Like most people, I’ve always loved going abroad, whether with family or friends. But, I think there’s something very unique about travelling with people you don’t really know. When I was 14 I went to Germany on an exchange trip, and at 16, a Geography trip to Iceland, both of which were with people I was familiar and friendly with. This trip to Quimper was different for me, whether it was because I was travelling with people whom I’d never met before, because it’s been a few years since I’ve been on a ‘school trip’, or because it was to gain experience in an industry I’m not yet all that familiar with, I’m unsure. Nonetheless, I was nervous.

After early morning introductions, staggering through London, a whirl of endless trains, rail replacements, and much complaining about the weight of my rucksack, we made it to Quimper. Admittedly, I hadn’t done much research, but the town was a beautiful surprise and really lifted my spirits. The treacherous journey was soon forgotten after I had met my group for the week. The groups were made up of different nationalities: English, French, German, Italian, Romanian, and Dutch. The practice (‘Zero’) round was beyond helpful, as we all got to grips with the database and familiar with each other.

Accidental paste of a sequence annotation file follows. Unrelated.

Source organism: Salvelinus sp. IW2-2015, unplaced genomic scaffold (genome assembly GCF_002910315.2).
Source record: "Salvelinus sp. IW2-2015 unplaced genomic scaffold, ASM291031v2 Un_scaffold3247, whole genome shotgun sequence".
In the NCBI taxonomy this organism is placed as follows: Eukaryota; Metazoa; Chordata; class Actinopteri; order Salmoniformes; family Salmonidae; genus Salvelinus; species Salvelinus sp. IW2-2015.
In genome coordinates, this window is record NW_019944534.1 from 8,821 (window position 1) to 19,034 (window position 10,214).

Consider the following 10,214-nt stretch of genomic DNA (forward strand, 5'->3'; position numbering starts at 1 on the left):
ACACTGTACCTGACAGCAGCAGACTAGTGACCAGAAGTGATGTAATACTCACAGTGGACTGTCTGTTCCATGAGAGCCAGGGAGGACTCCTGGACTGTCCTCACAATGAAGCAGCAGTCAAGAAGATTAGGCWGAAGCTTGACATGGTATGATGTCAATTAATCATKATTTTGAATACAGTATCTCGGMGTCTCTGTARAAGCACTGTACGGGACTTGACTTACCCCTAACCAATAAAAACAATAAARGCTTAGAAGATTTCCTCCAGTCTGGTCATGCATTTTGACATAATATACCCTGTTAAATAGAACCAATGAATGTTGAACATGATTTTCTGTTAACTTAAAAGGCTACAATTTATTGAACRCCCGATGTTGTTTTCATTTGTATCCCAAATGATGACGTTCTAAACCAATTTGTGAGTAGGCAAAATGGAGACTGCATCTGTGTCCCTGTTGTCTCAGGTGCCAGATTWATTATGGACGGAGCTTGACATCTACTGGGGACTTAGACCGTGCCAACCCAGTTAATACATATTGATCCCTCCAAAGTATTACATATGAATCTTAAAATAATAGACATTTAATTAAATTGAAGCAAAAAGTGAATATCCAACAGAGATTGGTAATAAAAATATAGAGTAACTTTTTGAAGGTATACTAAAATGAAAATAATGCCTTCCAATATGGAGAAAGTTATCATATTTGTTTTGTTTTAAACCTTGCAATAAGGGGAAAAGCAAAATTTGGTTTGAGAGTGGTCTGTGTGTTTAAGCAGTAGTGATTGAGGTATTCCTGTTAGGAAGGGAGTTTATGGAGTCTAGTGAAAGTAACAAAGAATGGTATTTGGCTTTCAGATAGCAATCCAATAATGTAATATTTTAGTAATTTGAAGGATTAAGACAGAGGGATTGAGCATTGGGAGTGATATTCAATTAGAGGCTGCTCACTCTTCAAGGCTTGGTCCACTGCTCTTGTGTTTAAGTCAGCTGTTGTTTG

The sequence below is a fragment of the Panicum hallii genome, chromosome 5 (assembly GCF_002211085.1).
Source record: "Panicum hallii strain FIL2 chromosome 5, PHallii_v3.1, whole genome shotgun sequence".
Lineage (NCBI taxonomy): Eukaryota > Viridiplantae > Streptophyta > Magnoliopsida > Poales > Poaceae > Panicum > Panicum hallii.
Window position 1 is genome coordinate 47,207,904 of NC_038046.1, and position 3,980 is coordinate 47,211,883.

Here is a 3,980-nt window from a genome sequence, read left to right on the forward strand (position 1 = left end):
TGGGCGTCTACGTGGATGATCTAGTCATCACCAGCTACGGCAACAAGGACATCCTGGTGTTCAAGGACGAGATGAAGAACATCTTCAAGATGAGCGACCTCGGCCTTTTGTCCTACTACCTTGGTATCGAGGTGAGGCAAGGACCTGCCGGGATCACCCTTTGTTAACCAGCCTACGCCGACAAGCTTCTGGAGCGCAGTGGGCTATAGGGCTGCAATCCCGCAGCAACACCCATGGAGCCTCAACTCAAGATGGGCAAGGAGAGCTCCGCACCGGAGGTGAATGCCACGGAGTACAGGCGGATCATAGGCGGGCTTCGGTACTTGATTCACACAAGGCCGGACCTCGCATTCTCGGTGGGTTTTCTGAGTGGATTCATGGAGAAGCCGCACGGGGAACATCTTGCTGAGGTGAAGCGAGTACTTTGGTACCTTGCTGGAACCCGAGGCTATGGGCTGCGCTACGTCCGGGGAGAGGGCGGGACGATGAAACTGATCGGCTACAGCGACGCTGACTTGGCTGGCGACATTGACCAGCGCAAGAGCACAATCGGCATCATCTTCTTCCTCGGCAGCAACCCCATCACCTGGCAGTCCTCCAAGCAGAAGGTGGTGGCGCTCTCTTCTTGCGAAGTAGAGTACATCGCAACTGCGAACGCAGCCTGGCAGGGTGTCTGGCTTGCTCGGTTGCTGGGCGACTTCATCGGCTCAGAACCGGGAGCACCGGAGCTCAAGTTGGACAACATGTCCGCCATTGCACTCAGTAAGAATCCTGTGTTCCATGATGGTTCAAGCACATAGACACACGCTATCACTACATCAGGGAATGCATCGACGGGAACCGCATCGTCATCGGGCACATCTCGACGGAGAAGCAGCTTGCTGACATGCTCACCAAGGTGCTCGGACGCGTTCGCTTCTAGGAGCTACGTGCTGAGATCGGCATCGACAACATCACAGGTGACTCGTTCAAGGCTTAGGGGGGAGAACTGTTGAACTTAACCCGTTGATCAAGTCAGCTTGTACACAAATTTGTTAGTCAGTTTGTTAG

As the days passed, competition got tougher, new markets opened, reports were written, and the anticipation for every round’s results grew more and more.  Immediately, we took the lead and also gained the best grade for our halfway report. We also came out with the top grade for our final presentation, a particularly proud moment for me as President of the group. Academically, it was an amazing experience, as all the theory learned over the past two years was put into practice. I can say that without a doubt, it improved my personal skills in leadership, communication, data analysis and decision-making. However, it was the sense of independence I gained, and the motivation to learn and achieve more, that were the most valuable things I brought back with me.